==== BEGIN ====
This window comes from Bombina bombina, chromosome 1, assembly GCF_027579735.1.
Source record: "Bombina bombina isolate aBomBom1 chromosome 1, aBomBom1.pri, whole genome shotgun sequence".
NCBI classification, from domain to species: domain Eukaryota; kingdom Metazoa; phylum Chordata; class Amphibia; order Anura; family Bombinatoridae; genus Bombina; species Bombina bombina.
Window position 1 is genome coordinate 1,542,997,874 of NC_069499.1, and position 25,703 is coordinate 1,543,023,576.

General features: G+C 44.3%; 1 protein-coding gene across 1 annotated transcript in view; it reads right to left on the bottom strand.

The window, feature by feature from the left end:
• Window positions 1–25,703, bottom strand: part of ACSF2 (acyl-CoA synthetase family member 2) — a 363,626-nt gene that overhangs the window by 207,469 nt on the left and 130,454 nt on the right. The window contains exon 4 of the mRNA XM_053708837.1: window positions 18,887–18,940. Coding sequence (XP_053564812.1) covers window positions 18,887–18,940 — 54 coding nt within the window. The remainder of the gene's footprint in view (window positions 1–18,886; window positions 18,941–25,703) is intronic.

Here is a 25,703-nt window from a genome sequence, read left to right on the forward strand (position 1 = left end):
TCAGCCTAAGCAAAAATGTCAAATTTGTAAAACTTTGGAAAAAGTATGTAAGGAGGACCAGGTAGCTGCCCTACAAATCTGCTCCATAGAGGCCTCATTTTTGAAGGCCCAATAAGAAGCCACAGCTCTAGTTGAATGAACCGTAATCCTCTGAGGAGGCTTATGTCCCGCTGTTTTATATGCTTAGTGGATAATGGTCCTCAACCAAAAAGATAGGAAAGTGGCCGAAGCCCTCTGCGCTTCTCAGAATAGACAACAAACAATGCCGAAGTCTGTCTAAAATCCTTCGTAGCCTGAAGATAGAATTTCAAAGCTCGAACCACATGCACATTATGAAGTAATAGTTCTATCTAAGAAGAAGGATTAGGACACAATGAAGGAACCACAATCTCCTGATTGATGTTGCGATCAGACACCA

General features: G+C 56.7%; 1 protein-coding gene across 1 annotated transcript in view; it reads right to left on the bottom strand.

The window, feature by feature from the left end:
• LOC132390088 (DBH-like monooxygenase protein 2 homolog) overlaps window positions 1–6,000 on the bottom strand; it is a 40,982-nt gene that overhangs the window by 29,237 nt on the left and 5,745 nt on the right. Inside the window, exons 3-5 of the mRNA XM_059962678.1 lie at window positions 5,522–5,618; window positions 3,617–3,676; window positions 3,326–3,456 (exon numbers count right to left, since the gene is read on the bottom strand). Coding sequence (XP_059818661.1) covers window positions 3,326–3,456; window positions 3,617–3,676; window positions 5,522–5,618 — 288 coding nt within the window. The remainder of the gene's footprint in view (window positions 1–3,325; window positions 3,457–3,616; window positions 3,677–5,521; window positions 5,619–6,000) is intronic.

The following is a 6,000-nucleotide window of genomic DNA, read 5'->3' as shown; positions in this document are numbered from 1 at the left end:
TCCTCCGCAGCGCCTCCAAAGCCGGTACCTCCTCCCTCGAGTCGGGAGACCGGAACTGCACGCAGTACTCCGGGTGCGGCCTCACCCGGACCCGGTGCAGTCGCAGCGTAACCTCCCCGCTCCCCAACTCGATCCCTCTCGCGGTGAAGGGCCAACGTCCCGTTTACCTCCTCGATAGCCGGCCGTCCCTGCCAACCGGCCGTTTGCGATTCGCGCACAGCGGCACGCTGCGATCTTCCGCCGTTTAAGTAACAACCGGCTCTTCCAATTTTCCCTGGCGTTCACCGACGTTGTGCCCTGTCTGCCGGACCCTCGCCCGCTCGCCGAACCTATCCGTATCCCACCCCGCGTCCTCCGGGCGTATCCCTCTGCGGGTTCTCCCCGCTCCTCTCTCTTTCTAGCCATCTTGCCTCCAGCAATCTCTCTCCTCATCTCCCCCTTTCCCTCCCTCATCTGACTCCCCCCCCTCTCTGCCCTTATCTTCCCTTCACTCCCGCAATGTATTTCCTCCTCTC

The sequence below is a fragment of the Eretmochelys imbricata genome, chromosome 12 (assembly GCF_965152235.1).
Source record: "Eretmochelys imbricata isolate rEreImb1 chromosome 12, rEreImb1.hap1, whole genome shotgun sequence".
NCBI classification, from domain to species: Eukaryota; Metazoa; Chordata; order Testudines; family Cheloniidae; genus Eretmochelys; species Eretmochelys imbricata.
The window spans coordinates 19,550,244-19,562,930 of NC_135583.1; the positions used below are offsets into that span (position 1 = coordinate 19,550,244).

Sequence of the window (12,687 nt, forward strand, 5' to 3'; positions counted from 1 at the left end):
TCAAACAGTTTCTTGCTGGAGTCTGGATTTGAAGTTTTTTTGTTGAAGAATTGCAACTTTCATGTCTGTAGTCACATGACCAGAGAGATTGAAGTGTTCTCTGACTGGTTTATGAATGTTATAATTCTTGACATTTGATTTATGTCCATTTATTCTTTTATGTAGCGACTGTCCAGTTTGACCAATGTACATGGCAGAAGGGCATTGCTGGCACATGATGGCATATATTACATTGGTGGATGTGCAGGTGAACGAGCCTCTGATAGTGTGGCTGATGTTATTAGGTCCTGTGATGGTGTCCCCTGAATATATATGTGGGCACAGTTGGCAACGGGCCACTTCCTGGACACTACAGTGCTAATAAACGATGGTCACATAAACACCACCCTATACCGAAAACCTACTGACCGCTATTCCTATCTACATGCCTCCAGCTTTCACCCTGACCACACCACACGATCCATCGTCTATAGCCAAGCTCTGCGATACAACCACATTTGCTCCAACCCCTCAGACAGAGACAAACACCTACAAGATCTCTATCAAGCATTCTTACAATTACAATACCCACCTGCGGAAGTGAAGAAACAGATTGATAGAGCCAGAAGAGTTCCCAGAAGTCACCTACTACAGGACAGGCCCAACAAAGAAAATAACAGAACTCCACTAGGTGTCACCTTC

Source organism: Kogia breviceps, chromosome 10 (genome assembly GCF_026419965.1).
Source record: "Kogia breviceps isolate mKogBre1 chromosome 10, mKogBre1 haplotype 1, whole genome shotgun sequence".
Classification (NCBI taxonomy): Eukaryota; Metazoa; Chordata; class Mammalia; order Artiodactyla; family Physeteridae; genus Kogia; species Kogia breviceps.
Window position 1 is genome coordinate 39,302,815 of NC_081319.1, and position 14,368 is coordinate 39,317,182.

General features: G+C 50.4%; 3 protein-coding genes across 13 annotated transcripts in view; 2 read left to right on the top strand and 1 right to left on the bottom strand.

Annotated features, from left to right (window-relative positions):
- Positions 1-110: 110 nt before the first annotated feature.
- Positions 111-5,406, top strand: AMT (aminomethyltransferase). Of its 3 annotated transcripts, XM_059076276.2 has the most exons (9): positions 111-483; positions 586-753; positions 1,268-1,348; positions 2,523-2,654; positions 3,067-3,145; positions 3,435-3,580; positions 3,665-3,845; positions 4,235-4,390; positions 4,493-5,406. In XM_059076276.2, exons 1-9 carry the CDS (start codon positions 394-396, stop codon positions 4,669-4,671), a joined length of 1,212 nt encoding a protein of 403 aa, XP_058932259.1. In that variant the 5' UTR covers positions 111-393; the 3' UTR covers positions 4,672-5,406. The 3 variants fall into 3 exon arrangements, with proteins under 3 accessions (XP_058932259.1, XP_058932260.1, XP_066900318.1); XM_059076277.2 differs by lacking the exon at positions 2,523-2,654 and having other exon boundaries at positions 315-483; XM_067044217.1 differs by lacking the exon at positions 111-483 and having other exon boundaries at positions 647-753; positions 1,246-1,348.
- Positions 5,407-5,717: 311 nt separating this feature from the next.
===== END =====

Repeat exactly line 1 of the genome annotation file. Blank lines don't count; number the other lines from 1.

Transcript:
This window comes from Bombina bombina, chromosome 1, assembly GCF_027579735.1.